An empty unit at a Manchester shopping centre has been turned into a thriving hub, where people are inspired to achieve sartorial satisfaction beyond fast fashion
As people wander past the unit in a shopping centre that has seen better days, they can’t help but peer in. Through the window, they see a room scattered with brightly coloured fabric and yarn. There are sewing machines on tables and people milling around carrying fabric or working on computers. Curiosity gets the better of some, who pop their heads around the door to ask: ‘What is this place?’
It’s exactly the effect that those at Stitched Up hoped to have, when they opened the sustainable clothing hub in October 2020. Located in Stretford Mall in Greater Manchester, it’s designed to help people discover more planet-friendly clothing habits, and make friends too.
“We are very much subscribed to Orsola de Castro’s view that the most sustainable garment you have is the one already in your wardrobe,” says Stitched Up co-founder Bryony Moore. “Everything that we do is about trying to find ways to help you keep your own clothes in use for longer.”
It’s both a shop, where people can buy affordable secondhand material, and a workshop and events space, where they can learn about sewing, mending and upcycling. The team hosts a monthly clothes swap and a regular repair cafe. The climate crisis is a priority, but they see mental health and social isolation as another side of the same coin. To that end, the team runs projects designed to boost people’s wellbeing, such as the fortnightly Social Fabric group in which people upcycle items from reclaimed textiles to raise money for local good causes.
“One of the reasons we exist is to show that sustainable clothing is accessible and affordable,” says Moore. “Even if people aren’t interested in learning to sew, they could come to a clothes swap, for example.”
Several participants have got so much out of the project, they’ve gone on to volunteer. Clair Evans is among them.“Everyone is so friendly and welcoming and so passionate about what they do. It makes me feel better knowing I’m doing my bit for the environment by buying secondhand,” she says.
Once a busy shopping centre, only 20 per cent of Stretford Mall is currently occupied. When the landlord agreed for Stitched Up to run what was originally intended as a short-term pop-up, it was because he was looking for something to “liven the place up”. Some 18 months on, the hub is still there, and the shopping centre also now has a play cafe and a housing office. Earlier this year it was announced that Stretford Library will relocate to the mall too.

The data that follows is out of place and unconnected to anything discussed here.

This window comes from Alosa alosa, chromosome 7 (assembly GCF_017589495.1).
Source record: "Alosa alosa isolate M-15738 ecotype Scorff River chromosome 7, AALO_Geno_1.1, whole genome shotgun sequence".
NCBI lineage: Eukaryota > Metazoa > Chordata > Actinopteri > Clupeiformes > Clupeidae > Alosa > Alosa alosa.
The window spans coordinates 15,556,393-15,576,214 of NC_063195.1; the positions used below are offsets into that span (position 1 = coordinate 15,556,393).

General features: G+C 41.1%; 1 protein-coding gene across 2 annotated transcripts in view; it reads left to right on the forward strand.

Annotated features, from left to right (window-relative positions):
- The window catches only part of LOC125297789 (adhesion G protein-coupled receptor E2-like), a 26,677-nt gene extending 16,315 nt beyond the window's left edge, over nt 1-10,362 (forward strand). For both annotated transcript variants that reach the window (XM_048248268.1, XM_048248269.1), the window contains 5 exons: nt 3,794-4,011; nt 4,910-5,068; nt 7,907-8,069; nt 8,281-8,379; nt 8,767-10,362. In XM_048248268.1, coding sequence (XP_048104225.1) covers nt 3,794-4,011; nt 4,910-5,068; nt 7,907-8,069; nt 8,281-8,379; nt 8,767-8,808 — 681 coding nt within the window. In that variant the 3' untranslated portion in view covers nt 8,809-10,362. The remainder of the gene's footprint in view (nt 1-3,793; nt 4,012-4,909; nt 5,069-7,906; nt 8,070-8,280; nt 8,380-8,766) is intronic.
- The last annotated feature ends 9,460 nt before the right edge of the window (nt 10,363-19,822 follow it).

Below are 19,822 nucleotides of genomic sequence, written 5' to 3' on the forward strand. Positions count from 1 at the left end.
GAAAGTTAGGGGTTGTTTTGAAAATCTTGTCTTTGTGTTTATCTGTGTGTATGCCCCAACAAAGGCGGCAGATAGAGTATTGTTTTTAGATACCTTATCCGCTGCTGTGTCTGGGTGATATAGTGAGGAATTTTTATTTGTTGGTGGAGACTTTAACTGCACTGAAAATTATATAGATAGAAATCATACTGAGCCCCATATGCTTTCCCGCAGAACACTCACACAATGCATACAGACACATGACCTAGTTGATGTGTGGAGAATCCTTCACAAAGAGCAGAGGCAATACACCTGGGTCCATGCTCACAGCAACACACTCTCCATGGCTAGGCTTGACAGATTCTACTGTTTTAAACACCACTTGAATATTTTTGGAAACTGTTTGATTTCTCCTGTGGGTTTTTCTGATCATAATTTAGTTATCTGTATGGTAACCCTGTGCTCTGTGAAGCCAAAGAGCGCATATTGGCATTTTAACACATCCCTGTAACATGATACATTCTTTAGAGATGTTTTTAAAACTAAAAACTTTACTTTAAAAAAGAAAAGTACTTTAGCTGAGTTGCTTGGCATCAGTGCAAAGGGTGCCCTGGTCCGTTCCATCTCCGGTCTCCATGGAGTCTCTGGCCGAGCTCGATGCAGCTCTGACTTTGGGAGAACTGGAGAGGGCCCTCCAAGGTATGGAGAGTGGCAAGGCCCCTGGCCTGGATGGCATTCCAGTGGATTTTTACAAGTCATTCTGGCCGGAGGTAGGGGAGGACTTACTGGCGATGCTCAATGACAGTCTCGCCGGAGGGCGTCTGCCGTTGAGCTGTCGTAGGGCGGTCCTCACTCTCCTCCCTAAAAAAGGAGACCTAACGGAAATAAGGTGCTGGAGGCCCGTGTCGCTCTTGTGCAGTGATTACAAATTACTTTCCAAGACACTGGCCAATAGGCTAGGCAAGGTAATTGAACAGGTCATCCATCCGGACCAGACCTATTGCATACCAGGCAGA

“The landlords are being quite forward-thinking, consciously trying to bring in social spaces like ours,” says Moore – places where “we can hang out with one another”. She believes sustainable clothing hubs could be an asset to all any towns and cities that are scattered with empty shops, and hopes to inspire similar schemes with the Stitched Up model.
The social enterprise gets 60 per cent of its income through sales and 40 per cent from grant money from bodies such as Manchester Wellbeing Fund, which is run by the Greater Manchester Mental Health NHS Foundation Trust.
If shopping centres were filled with community projects like ours it could be transformational
A proposal to demolish Stretford Mall and build luxury flats in its place looms, but nothing is yet set in stone, and it could be a while before a final decision is made. Genuinely affordable housing is to be welcomed, Moore says, but gentrification that leaves a dearth of places for people to gather is unhelpful.
“We’re just really happy to be able to add a little something extra to the local offer and bring a bit of life back to an empty shop,” she says. “If shopping centres were filled with community projects like ours tackling things like mental health issues and climate change, it could be transformational.”
Main image: Stitched Up team members Caitlin Aitken, Sarah Revington and Bryony Moore at the hub. Credit: Photo+Flourish
This article is the latest in our ‘reinventing the high street’ series. Over the coming weeks Positive News will be shining a light on the people, places and projects that are breathing new life into the UK’s town and city centres as many retail giants abandon them.
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